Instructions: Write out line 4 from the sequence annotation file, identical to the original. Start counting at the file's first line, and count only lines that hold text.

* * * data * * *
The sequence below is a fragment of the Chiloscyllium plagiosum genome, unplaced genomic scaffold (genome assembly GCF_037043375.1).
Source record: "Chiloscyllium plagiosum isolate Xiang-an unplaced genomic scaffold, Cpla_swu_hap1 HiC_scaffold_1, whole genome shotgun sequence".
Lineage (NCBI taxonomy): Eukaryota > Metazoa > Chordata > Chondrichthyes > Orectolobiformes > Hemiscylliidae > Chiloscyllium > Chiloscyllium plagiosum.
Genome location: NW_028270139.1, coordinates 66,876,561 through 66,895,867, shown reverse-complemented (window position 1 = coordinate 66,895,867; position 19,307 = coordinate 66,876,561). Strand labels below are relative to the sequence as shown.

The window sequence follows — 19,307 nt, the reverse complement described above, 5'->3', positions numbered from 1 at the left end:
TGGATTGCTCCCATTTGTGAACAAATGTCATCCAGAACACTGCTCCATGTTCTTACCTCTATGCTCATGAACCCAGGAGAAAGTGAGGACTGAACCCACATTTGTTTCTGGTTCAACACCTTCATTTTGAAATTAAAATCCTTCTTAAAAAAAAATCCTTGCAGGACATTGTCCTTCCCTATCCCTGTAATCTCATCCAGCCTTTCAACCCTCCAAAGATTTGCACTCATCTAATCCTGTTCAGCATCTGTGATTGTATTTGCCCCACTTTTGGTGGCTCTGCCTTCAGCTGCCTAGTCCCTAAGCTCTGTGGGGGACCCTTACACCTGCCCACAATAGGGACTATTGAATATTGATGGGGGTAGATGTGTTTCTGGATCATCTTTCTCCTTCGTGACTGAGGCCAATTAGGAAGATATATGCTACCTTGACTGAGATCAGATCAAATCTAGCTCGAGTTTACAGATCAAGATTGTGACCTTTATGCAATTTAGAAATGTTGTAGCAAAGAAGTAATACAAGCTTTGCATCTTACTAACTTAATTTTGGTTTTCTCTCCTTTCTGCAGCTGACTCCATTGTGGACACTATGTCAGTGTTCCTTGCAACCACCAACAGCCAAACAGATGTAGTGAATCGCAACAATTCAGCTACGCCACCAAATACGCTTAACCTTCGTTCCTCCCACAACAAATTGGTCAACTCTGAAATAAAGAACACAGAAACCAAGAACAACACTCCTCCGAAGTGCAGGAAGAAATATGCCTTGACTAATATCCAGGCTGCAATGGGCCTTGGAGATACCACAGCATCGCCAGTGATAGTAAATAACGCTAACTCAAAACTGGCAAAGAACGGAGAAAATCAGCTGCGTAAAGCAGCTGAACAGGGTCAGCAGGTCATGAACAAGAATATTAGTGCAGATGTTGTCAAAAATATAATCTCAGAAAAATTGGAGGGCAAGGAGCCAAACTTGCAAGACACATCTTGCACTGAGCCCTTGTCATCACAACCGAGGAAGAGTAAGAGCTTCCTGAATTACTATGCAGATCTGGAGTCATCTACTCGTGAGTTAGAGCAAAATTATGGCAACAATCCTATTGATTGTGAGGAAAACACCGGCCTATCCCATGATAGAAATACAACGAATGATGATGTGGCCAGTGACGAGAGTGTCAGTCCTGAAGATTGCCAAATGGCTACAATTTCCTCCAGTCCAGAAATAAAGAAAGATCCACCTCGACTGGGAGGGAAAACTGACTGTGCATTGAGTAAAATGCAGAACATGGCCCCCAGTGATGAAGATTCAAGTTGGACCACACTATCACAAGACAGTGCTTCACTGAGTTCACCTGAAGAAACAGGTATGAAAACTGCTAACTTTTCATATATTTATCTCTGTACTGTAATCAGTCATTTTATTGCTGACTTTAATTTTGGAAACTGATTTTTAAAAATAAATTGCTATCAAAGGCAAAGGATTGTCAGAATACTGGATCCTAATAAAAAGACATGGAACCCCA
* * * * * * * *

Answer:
Genome location: NW_028270139.1, coordinates 66,876,561 through 66,895,867, shown reverse-complemented (window position 1 = coordinate 66,895,867; position 19,307 = coordinate 66,876,561). Strand labels below are relative to the sequence as shown.